The best attributes of bonds and funds combined
In a world of record-low interest rates and slowing economic growth, fixed-maturity bond funds remain an attractive proposition for investors looking to combine a yield pickup and a relatively predictable, regular stream of income.
The relentless decline in bond yields is expected to end. However, gradually rising yields imply that investors in government and investment-grade corporate bonds are likely to be left with a very meager return outlook. So those investors need to pay more attention to higher-yielding market segments such as emerging markets, intermediate-quality bonds and selected high-yield securities. Individual bonds in these segments offer above-average yield opportunities and other benefits, including a fixed-term investment period, regular interest payments, and potential repayment of invested capital at par if the bonds are held to maturity. But they also involve higher risks. For example, a debtor default could result in a significant loss for an investor with an insufficient degree of diversification.
Investing in bond funds can significantly reduce the impact of a potential issuer default on the overall investment. However, since they have no maturity date, they offer investors little protection against potential interest-rate increases, and future interest payments can be difficult to predict. For these reasons, investors may choose to invest in a well-diversified fixed-maturity bond fund instead. This investment solution combines the benefits of bonds and investment funds.
Cash flow characteristics of a bond and broad diversification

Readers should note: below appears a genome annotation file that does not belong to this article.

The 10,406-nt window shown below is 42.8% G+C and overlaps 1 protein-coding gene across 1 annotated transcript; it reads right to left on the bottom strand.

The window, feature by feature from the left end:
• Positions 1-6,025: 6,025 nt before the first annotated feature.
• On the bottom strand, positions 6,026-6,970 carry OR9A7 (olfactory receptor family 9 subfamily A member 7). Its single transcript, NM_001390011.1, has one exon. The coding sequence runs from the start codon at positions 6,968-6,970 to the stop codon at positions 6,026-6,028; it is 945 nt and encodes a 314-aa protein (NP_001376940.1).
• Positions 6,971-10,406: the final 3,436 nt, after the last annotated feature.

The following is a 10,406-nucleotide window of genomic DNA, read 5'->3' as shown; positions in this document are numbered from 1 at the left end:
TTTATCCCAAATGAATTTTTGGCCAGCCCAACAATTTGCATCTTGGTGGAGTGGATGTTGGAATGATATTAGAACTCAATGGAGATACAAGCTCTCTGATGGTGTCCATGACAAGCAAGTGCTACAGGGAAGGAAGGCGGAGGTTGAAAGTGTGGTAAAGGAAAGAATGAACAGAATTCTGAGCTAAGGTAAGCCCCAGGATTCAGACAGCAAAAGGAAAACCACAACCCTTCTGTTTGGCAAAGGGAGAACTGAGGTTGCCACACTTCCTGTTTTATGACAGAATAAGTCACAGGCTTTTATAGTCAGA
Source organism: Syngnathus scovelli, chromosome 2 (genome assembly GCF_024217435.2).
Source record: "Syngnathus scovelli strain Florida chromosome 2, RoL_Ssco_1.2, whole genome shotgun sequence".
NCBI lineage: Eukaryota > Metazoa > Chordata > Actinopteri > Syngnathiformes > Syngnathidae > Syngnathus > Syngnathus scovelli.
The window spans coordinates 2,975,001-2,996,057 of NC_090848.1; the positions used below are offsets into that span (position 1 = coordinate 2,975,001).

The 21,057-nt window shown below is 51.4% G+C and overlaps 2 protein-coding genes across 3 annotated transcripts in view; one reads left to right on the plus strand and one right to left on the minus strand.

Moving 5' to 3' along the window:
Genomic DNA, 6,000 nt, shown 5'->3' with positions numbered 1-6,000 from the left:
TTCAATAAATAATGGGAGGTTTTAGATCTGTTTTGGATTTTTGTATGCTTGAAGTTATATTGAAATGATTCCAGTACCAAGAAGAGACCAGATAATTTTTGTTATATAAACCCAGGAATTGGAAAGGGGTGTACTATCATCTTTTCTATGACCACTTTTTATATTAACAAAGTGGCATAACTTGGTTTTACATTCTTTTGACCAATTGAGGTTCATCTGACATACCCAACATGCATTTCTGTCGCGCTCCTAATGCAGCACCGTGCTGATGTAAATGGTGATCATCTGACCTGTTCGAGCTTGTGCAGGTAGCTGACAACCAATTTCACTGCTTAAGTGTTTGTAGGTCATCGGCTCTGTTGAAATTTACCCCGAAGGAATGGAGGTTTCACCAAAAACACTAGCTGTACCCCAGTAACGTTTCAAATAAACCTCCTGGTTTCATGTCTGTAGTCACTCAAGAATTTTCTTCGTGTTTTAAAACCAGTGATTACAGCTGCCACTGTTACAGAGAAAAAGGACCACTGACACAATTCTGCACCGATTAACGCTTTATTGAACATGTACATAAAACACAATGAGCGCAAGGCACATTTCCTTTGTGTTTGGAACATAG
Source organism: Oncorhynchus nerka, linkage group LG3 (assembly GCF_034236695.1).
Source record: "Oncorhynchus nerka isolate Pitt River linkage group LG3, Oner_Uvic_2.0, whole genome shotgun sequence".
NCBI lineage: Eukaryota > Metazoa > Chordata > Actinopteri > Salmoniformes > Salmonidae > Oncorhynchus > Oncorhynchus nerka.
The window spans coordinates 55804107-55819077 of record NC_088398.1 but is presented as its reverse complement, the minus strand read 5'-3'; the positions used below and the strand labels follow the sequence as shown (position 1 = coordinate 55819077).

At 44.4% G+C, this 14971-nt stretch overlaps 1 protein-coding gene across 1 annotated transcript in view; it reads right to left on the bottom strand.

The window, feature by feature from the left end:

Funds with a short, predetermined maturity enable investors to achieve their desired total return while limiting interest-rate and spread risks of their investments. Like individual bonds, fixed-maturity bond funds mature on a specified date and the accumulated capital is repaid to investors. Like investment funds, they are professionally managed and offer daily liquidity. They are also broadly diversified and operate within a regulated framework.
Fixed-maturity bond funds only invest in bonds that mature before or on the fund's own maturity date. Since the fund's interest-rate and credit spread duration decreases steadily over its term, the portfolio's risk and volatility are reduced accordingly. As a result, the negative impact of a potential interest-rate shock happening near the fund's maturity date is significantly reduced. Similar to a bond investment, investors can choose to receive payouts at regular intervals.
At the same time, the portfolio management team ensures ongoing active credit monitoring. Bonds whose credit quality deteriorates are sold and replaced. If the price of a bond reaches an attractive level for profit-taking, the security may also be sold and replaced with a more attractive one.